A car bomber blew himself up at a police training centre in Pakistan's northwestern city of Hangu early on Thursday, killing at least seven people.
The attack was the latest in a spate of violence across Pakistan in which nearly 140 people have been killed, mostly soldiers and policemen, since army commandoes stormed a radical mosque in the capital Islamabad last week.
The government says 102 people were killed during the entire operation on the Lal Masjid or Red Mosque complex to crush a militant movement led by rebel clerics.
In the Hangu attack, the bomber tried to get into a police centre early in the morning when young recruits were going in for training.
"The attacker tried to crash through the gate. He blew himself up as security guards at the gate tried to stop him," said Fakhr-e-Alam, top administration official of the city.
"Six policemen and a passerby were killed."
A police official said 13 people were wounded.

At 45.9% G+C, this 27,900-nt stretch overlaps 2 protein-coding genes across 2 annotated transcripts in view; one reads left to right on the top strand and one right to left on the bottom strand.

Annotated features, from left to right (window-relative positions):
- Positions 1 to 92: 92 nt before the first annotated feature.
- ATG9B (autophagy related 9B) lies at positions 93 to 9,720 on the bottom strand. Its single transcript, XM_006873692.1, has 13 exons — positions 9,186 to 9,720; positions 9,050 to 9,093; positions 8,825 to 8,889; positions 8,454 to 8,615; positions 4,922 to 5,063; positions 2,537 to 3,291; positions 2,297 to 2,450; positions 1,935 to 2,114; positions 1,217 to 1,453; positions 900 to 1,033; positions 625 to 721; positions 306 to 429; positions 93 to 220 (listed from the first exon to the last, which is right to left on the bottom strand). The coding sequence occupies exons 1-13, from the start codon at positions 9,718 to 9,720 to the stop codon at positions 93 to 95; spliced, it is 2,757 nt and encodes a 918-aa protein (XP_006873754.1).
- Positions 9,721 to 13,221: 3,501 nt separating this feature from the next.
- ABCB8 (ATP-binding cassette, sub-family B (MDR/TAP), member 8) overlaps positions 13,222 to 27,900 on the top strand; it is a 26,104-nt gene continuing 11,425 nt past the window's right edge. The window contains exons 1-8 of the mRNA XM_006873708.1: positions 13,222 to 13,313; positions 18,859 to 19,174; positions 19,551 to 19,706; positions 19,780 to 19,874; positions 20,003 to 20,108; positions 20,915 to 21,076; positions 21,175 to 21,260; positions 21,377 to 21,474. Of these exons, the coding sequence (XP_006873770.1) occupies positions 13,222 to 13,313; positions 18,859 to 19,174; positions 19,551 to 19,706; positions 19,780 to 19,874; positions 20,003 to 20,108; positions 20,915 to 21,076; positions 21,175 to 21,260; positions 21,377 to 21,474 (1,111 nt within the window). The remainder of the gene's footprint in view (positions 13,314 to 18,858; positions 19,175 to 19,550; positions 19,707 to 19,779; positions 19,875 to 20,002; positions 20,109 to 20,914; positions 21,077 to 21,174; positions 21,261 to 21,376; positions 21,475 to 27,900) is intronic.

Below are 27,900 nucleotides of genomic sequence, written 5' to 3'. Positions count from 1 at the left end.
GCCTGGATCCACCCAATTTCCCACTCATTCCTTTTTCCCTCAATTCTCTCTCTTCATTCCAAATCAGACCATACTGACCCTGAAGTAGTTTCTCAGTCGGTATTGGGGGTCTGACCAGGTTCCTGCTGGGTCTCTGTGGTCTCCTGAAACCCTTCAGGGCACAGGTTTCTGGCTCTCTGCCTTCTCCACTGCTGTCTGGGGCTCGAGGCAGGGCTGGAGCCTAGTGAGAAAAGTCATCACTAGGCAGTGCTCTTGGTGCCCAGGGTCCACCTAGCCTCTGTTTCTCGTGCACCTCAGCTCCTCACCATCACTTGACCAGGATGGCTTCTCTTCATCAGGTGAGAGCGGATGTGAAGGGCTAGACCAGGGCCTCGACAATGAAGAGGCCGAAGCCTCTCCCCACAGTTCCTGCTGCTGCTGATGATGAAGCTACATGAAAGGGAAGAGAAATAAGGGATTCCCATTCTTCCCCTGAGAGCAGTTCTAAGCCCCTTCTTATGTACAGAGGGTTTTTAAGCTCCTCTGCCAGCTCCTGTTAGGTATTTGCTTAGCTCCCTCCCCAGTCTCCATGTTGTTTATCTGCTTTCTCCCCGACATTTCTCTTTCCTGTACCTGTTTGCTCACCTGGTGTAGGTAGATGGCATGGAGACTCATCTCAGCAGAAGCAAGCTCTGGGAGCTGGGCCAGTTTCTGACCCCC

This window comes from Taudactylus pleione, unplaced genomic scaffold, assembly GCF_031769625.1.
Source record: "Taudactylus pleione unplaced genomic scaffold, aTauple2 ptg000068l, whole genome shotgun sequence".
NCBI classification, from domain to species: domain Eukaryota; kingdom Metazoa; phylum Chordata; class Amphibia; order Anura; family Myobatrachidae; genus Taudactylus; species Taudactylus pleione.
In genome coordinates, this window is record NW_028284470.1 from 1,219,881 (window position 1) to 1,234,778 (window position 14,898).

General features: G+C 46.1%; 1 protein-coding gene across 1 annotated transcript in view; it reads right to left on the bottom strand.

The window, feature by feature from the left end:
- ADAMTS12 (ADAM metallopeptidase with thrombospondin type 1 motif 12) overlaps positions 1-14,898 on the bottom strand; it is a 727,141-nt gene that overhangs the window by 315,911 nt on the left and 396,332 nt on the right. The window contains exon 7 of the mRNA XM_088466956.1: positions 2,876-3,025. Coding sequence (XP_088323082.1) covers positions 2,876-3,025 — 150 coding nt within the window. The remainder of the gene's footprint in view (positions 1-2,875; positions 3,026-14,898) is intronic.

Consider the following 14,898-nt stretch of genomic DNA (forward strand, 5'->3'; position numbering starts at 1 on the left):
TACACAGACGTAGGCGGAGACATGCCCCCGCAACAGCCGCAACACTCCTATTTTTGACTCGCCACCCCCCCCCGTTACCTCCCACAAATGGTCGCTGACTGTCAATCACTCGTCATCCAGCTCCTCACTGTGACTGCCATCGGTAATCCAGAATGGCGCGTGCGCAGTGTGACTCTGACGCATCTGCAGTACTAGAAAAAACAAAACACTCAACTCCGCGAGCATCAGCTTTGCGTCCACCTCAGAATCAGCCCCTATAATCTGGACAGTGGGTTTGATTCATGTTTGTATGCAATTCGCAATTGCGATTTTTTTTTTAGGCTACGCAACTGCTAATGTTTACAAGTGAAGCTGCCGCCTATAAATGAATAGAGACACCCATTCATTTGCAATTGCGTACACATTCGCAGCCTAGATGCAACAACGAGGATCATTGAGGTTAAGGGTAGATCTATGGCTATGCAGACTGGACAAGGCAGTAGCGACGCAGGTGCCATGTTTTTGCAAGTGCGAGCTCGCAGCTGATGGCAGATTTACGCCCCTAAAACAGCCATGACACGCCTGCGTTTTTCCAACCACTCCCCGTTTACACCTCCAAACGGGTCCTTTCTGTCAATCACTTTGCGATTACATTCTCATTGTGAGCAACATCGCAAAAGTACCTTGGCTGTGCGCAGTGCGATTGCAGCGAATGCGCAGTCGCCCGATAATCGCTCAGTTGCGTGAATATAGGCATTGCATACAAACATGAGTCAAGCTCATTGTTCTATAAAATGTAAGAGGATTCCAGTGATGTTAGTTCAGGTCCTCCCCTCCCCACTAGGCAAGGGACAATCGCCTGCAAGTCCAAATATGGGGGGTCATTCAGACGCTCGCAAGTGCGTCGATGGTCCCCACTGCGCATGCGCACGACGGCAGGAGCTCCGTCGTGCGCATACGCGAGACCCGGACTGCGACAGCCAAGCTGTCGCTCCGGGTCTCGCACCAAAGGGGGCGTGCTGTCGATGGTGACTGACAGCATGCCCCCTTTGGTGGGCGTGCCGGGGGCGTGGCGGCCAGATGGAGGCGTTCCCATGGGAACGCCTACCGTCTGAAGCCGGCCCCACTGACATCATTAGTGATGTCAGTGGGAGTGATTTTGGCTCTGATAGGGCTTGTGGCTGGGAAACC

Hangu, which itself has a history of sectarian violence, is close to Pakistan's lawless tribal regions on the Afghan border, known as hotbeds of support for al Qaeda and Taliban militants.
A large number of al Qaeda fighters and their allies fled to Pakistan's tribal areas after U.S.-led forces toppled the Taliban regime in Afghanistan in 2001.
At the same time as militants are believed to be taking revenge for the government's mosque complex assault in the capital, pro-Taliban fighters have abandoned a 10-month-old peace pact in North Waziristan, raising fears of a resurgence in violence, mainly in the conservative northwest.